Nut Height..........(Slot Depth.....)

Discussion in 'Luthier's Guitar & Bass Technical Discussion' started by gainiac, Oct 14, 2006.

  1. gainiac

    gainiac Senior Member

    Messages:
    5,147
    Joined:
    Sep 14, 2004
    Location:
    Da Bronx
    Hey folks,

    I'd file this under "teething pain" for a new axe.

    I put together a Franken-Tele recently, I've got it set-up rather well BUT I'm having tuning issues with voicings in the lower registers, especially open (zero) position chords.

    I can tune the axe up just fine and dandy but, for instance lets use an E5, when I fret the B and E on the second fret of the A & D string I get beating.

    I really think that the strings are too high off the fretboard down by the nut and the extra "travel" that happens when pressing the strings down against the frets puts things out of tune down there.

    Typical?
     
  2. KeithC

    KeithC Silver Supporting Member

    Messages:
    5,313
    Joined:
    Dec 5, 2005
    sounds like the problem.
    I have had to lower the slots in pretty much all my Strats.
    I go as low as I can go without open string buzz.
    If you have the relief good and the overall string height at the bridge good then I would work on SLOWLY lowering the culprit nut slots.
    Stick a capo between the 2 and 3 frets and try to get the strings just barely clearing the first fret is what I do.
     
  3. Dana Olsen

    Dana Olsen Gold Supporting Member

    Messages:
    7,652
    Joined:
    Oct 2, 2002
    Location:
    Santa Barbara, Marin, Chico, CA
    Hey Gainiac -

    Try this method:

    First, MAKE SURE the truss rod is correcty adjusted! Then ...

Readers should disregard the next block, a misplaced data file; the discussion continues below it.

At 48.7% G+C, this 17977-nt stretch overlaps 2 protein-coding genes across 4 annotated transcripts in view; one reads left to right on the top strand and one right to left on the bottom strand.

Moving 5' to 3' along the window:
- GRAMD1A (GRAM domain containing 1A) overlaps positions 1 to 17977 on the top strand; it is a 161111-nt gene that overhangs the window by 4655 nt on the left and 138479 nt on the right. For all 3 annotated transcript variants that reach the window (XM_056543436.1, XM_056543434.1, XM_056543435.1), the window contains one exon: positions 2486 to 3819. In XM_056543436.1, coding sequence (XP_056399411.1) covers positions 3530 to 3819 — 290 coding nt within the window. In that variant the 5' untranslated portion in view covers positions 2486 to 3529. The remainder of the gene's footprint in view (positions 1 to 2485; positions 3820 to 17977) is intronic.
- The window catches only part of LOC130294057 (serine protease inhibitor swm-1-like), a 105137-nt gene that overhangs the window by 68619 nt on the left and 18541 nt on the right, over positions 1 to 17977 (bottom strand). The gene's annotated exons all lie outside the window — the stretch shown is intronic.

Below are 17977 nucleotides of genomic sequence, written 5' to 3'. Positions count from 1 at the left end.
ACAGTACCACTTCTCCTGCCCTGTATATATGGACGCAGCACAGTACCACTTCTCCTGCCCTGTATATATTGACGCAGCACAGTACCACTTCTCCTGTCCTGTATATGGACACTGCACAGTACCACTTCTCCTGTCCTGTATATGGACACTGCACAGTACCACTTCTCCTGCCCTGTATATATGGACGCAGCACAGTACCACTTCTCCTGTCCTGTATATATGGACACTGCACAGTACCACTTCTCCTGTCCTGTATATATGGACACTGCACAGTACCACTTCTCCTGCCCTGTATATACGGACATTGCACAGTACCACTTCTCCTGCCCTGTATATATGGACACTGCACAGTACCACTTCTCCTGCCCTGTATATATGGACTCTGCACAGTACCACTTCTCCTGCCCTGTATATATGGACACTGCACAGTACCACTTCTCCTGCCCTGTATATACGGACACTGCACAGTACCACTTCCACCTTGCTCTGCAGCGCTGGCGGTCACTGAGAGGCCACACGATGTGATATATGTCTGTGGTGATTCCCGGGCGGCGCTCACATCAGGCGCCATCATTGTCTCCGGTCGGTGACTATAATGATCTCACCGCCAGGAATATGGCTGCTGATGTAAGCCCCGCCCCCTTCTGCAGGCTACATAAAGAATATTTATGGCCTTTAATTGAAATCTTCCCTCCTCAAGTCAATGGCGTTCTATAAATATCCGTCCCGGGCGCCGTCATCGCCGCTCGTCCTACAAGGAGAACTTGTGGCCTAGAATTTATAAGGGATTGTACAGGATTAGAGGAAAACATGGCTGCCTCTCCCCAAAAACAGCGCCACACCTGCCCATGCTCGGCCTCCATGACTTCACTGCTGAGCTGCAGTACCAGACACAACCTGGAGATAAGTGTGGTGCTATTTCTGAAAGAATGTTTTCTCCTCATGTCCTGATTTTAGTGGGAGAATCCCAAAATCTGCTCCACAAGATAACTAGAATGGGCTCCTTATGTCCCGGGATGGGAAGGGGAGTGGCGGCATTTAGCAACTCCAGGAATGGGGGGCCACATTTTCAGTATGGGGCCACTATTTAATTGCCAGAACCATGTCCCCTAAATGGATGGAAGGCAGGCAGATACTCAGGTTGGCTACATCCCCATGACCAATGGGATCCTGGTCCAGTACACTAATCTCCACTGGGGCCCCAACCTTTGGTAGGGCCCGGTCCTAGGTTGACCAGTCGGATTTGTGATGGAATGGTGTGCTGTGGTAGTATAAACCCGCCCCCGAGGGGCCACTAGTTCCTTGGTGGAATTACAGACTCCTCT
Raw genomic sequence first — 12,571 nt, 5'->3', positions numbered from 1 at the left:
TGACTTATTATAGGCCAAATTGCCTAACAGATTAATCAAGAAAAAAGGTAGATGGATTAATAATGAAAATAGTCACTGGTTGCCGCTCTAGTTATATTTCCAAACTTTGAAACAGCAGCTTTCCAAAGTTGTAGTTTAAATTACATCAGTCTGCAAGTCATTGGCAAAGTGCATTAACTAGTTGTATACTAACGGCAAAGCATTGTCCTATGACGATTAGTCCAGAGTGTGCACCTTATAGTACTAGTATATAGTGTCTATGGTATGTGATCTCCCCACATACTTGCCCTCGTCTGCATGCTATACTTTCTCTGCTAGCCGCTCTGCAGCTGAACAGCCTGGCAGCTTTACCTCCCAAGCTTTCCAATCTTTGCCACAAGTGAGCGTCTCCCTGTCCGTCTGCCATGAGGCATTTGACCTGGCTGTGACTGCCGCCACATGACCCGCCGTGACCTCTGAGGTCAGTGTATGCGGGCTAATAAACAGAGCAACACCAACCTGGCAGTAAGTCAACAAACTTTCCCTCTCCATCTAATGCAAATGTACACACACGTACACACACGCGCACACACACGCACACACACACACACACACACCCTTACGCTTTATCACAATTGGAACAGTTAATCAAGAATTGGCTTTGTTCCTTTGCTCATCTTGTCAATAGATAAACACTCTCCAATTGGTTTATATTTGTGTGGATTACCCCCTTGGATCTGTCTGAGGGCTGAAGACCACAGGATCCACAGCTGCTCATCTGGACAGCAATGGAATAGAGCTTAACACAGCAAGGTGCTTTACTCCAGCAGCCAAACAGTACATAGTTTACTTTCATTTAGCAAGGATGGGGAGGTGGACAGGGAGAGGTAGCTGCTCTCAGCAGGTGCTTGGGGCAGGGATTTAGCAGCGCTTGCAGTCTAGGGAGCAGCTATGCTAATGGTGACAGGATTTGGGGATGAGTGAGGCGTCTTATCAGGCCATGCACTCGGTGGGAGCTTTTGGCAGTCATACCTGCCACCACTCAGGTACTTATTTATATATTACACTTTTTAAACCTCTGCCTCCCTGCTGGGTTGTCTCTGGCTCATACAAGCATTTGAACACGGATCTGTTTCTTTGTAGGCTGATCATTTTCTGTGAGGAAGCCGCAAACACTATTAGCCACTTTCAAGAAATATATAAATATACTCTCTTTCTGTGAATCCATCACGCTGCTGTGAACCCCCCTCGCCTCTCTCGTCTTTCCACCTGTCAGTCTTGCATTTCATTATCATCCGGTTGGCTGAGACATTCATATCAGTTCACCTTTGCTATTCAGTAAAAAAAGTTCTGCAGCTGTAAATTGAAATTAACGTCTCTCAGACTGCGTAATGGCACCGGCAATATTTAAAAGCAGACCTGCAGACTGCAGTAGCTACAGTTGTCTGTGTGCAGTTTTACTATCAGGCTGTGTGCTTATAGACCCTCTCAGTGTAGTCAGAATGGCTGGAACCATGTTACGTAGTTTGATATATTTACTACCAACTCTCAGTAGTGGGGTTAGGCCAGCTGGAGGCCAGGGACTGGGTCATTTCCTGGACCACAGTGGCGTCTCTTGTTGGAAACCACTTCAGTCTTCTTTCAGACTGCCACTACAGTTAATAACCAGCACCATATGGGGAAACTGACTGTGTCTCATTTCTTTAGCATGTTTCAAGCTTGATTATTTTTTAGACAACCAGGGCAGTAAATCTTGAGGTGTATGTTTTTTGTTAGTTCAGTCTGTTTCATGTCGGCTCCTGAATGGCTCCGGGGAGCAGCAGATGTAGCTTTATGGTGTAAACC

Fret the low "E" at the 3rd fret - a "G". Then press the string down between the 3rd fret and the nut - sorta tap down on the string - to gauge the clearance between the top of the 1st fret and the bottom of the string.

    The string should barely clear the first fret by like less than 1/64" (the thickness of a business card is max clearance for an electric guitar). If it clears by more than that, you need to cut the nut lots lower. Leave a tiny bit more clearance for the low strings.

    Repeat for all strings. It's better to err on the cautious side; you can aways cut 'em lower later. Lower the nut slot slowly - MAKE SURE you hold the nut file dead level when you file and MAKE SURE you bisect the angle between the plane of the fretboard and the plane of the headstock as you file. You want the nut slot to be dead level from the front of the nut to the back so the string makes maximum contact and so it comes off the front of the nut cleanly.

    I recommend getting your truss rod pretty close to straight - very little relief. If this is not possible or optimum on your guitar, that's OK, but make sure you adjust the truss rod first, otherwise if there's too much relief you can set yoursef up to cut the nut slots too low, and then you have to make a new nut and start over.

    Good Luck, Dana O.
     
  4. gainiac

    gainiac Senior Member

    Messages:
    5,147
    Joined:
    Sep 14, 2004
    Location:
    Da Bronx
    Thanks all for confirming my suspicion!


    I'm not going to do it myself, I'm bringing it back to the fellow whom I paid to assemble said axe to adjust it.

    It's a fat 1 11/16th's (at the nut), 25.5. big C with 6150's. 15" radius. The neck is straight as an arrow.
     
  5. Lucidology

    Lucidology Member

    Messages:
    25,861
    Joined:
    Aug 14, 2006
    Location:
    Monterey, CA
    Great info ...
    Thank you Dana
     
  6. JeffreyJones

    JeffreyJones Member

    Messages:
    50
    Joined:
    Nov 6, 2007
    Good for you. That's the nutwidth I prefer, although lately, I've been moving toward just going with the full 1.75" at the nut for my personal instruments. I've got tiny hands, but have difficulty playing cleanly in the first position on a 1 5/8" nutwidth.

    Some people prefer a smidgeon of neck relief, but if you prefer it straight, that's cool. All of Dana's advice is spot on.
     
  7. David Collins